Goodness in the modern-day woman

By Paul Coughlin

In his new book, “No More Christian Nice Girl”, Paul Coughlin defines what real goodness can mean for a woman. He begins by contrasting it with the definition of goodness in man.

Easton’s 1897 Bible Dictionary gives an inspiring definition of goodness in man.

“Goodness in man is not a mere passive quality, but the deliberate preference of right to wrong, the firm and persistent resistance of all moral evil, and the choosing and following  of all moral good.”

Tweak that definition for modern-day women:  Goodness is active.  Goodness deliberately chooses to do the right thing and firmly resists what is wrong.  Merely avoiding bad things doesn’t make women good.

Goodness can mean sometimes making choices that offend and anger other people. Goodness can mean setting yourself apart for service to God.

Contrast that authentic goodness with false niceness like focusing outward appearances.  The focus becomes what they don’t do—swear, use bad manners, smoke, get drunk, show cleavage, etc.—and these avoided behaviors are sanctified and held up as the pinnacle of what God wants from women.  Meanwhile, what they do for God—attending church, teaching Sunday school, or tithing—can become a performance designed to impress others or to earn God’s love.  Women begin to sound a lot like the Pharisees, focusing on the outward while ignoring the condition of their inward hearts.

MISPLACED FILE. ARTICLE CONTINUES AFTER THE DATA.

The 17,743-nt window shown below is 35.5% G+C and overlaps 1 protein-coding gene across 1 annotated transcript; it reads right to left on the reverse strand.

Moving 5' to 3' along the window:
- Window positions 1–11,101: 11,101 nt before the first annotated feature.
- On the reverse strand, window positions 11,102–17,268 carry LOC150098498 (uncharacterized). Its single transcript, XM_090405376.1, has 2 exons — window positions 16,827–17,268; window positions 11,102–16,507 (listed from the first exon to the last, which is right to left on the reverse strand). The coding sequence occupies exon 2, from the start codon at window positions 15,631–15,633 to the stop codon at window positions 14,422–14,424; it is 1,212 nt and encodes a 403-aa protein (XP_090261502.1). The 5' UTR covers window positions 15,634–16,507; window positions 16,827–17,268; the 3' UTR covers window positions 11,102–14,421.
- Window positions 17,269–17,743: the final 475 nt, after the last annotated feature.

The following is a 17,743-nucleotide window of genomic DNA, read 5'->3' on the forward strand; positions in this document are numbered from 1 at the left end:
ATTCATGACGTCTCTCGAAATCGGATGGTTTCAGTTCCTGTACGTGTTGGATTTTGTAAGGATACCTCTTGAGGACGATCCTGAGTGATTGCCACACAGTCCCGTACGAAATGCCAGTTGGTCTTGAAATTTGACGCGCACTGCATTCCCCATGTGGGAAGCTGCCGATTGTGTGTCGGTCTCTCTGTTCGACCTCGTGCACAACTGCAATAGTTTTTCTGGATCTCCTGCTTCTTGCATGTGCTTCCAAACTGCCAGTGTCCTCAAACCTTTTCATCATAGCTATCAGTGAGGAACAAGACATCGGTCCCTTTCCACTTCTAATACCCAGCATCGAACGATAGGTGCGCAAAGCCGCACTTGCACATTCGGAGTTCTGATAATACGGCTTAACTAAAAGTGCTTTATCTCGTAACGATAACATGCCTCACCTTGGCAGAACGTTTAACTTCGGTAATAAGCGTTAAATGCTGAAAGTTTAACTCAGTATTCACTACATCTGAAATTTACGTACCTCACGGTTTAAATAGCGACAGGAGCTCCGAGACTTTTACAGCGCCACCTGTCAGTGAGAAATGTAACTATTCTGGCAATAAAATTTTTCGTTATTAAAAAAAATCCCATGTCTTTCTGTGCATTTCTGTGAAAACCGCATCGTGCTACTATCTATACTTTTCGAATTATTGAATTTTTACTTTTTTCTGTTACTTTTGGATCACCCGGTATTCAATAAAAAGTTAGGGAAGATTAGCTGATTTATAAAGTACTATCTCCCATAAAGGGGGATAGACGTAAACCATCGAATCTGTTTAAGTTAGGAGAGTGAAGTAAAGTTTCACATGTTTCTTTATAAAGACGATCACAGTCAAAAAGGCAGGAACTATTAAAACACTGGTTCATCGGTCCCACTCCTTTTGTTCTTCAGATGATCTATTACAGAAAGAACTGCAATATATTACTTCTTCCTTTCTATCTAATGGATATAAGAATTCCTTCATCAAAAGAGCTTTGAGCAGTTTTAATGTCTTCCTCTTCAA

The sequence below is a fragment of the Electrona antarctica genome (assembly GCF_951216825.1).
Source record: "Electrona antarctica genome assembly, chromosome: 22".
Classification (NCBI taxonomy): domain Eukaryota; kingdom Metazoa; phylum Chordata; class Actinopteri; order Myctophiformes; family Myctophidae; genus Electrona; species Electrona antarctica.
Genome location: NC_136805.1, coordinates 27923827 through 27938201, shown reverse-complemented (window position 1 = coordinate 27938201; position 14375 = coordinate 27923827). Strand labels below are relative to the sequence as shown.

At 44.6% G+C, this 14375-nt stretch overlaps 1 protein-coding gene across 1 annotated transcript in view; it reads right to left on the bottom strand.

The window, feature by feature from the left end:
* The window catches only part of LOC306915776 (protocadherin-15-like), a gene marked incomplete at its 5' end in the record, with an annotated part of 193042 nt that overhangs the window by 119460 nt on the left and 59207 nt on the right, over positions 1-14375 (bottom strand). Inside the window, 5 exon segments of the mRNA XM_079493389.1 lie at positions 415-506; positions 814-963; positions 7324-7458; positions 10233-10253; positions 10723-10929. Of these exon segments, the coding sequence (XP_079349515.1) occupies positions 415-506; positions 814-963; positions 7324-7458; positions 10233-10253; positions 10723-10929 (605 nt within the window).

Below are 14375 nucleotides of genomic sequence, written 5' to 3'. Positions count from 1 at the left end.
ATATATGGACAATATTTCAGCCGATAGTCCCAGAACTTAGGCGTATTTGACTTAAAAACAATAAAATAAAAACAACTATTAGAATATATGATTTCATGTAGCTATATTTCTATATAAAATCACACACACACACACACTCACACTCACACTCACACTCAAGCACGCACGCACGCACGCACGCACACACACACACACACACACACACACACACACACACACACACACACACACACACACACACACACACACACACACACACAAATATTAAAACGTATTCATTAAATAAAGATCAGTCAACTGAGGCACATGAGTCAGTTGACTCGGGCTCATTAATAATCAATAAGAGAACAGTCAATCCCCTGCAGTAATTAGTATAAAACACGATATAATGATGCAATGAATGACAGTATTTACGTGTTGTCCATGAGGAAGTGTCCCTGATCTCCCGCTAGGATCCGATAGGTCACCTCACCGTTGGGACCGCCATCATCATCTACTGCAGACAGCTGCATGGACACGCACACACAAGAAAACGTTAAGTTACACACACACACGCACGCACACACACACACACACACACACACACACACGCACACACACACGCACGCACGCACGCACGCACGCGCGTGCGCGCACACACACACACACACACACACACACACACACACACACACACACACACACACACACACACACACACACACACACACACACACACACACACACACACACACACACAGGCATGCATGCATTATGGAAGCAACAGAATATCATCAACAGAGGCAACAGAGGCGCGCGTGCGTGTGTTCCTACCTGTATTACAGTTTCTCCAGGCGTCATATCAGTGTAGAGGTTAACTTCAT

Christian women need to find a balance between passivity and aggressiveness.  Did your mother ever remind you to “stop slumping over and sit up straight?”  This book’s message is similar.

According to one human behavior specialist with twenty years of experience administering personality tests to thousands of Christians, about 85% of church-goers he has tested have more “passive” than “active” personality types, as compared to 62% of the general population.  When passive they can resentful doormats in relationships and rarely take meaningful chances in life, severely limiting their spiritual growth.

Real goodness authorizes you to be both stronger and gentler than you may have ever thought possible or allowable.  Sometimes, it takes a lot of backbone to be tender.  As was the case with Jesus, he was often surrounded by self-righteous, rigid religious people, yet stood out as a rare combination of firm, godly truth expressed freely and authentically.  And he was able to be so good because he was both tender and firm, compassionate and courageous.  Women tend to think that these traits cancel each other out when, in reality, they complement each other, like a delicious meal that is both sweet and savory.

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